The idea behind this revolves around the idea of variance: if the elements in each group are close to their group's mean, then they will contribute little to $S_{within}$. If, on the other hand, the elements are wildly spread out in each group, they will cause $S_{within}$ to be larger.

Last (I know, I said only two definitions, but these last ones are easy!), we define the mean between-group Sum of Squares, which is $MS_{between} = \dfrac{S_{between}}{m-1}$ where $m$ is the total number of groups, and the mean within-group Sum of Squares, which is $MS_{within}=\dfrac{S_{within}}{m(n-1)}$ where $m$ is the total number of groups and $n$ is the number of elements in each group. The reason for the strange $-1$ here is due to some degrees-of-freedom stuff that makes the calculations work out — don't worry much about it.

So what about F? We take these two values and create: \[F = \frac{MS_{between}}{MS_{within}}\] which we call the F statistics. Yes, that F statistic! Look back and see that this definition jives with what we defined an F statistic to be before.

Important Point: if all of the $A_{i}$ groups were representative samples picked from the same populations, we'd expect that the variance in each $A_{i}$ to be pretty close to the variance of all of the elements together (which would, in turn, approximate the variance of the population). Hence, looking at the ratio of $MS_{between}$ and $MS_{within}$ is a good way to measure how well or poorly the data looks like it is a (somewhat) representative sample from the same population. Purists will note that this is not "exactly" true, but it is good to motivate why we'd want to look at these values and form these fractions.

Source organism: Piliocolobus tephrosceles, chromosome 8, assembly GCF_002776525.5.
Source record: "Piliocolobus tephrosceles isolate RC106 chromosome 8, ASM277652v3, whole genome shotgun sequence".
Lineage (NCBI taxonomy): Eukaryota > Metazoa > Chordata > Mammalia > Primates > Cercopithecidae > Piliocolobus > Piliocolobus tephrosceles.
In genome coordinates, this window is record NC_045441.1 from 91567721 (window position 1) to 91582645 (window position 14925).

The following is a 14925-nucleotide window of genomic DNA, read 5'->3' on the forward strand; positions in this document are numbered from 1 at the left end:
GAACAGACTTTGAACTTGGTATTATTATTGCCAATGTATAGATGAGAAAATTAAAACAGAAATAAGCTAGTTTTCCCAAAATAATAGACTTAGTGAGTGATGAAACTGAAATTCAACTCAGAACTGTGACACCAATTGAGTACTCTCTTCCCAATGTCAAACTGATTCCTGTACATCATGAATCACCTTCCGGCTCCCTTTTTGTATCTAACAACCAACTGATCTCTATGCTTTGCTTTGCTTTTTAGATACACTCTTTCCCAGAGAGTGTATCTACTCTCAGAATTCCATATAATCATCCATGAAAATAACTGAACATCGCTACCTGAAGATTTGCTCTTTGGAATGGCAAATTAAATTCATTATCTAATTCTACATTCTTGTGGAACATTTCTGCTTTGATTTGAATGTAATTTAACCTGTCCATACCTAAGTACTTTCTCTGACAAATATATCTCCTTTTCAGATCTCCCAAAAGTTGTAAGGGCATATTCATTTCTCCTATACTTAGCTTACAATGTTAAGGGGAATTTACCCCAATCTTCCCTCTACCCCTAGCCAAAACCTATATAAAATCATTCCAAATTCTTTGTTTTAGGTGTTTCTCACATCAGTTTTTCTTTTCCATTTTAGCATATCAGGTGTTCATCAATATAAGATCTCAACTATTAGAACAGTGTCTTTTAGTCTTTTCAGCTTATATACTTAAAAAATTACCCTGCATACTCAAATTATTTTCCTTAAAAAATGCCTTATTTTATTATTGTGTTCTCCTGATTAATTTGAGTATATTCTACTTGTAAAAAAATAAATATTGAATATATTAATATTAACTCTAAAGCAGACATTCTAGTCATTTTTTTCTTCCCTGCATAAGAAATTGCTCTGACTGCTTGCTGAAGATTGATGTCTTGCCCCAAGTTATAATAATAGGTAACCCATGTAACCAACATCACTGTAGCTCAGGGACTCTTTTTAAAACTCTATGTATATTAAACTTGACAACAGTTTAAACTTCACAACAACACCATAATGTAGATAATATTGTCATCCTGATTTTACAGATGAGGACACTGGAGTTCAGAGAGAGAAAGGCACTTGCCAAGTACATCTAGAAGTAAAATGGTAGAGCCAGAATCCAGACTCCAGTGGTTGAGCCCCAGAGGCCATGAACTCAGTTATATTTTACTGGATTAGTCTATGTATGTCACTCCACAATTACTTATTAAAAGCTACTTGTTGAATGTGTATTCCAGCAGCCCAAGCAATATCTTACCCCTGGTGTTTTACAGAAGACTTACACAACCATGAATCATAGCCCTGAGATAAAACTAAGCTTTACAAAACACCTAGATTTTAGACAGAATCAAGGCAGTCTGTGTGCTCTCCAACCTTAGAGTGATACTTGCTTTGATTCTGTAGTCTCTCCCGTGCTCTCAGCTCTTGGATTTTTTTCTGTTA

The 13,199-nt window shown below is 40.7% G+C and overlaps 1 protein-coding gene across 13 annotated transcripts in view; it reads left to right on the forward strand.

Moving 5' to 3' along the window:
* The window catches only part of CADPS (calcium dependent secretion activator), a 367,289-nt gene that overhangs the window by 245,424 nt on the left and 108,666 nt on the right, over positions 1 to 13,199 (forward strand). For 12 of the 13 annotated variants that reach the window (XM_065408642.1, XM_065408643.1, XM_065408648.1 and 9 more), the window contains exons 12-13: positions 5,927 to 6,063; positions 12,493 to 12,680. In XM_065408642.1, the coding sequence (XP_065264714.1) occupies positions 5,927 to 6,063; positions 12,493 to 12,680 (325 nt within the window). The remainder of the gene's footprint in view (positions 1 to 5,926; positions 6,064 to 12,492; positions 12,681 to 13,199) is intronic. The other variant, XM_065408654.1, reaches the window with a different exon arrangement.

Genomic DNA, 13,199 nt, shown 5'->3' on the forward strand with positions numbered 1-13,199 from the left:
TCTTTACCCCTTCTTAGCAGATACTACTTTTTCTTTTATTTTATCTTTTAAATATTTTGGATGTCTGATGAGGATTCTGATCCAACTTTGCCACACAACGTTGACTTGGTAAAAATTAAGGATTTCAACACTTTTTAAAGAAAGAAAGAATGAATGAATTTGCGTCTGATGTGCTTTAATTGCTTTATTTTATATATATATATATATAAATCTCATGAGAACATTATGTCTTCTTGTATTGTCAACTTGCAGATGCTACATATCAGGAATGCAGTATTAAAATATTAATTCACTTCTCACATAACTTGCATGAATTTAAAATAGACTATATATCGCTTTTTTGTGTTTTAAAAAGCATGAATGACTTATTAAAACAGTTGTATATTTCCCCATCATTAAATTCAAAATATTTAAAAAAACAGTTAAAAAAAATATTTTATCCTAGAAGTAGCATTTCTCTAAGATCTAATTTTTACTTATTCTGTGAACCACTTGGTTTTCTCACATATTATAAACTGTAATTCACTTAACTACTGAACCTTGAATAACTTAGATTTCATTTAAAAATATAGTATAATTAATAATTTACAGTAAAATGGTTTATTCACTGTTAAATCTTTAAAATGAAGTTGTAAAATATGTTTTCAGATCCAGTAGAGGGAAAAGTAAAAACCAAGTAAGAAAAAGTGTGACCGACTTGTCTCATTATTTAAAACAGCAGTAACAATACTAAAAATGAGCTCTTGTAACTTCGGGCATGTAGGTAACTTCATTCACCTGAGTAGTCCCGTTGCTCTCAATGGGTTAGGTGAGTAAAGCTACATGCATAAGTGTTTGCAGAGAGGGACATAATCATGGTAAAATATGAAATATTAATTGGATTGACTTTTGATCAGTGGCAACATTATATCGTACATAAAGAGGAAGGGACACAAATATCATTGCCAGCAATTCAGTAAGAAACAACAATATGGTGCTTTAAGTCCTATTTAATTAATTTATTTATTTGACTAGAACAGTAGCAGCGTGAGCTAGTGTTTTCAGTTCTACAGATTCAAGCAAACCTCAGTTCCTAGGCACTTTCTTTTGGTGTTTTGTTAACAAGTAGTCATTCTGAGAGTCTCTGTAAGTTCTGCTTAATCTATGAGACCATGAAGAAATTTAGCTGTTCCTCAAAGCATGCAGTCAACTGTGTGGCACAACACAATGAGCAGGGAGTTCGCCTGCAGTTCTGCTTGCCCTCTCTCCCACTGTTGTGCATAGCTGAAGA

Also notice that if we assume $A_{i}$ to be from a standard normal distribution then all of these differences that we've been taking are variates from chi-squared distributions! In sum, this means we can use the F value to talk about this nonsense. Let's think about this by doing an example.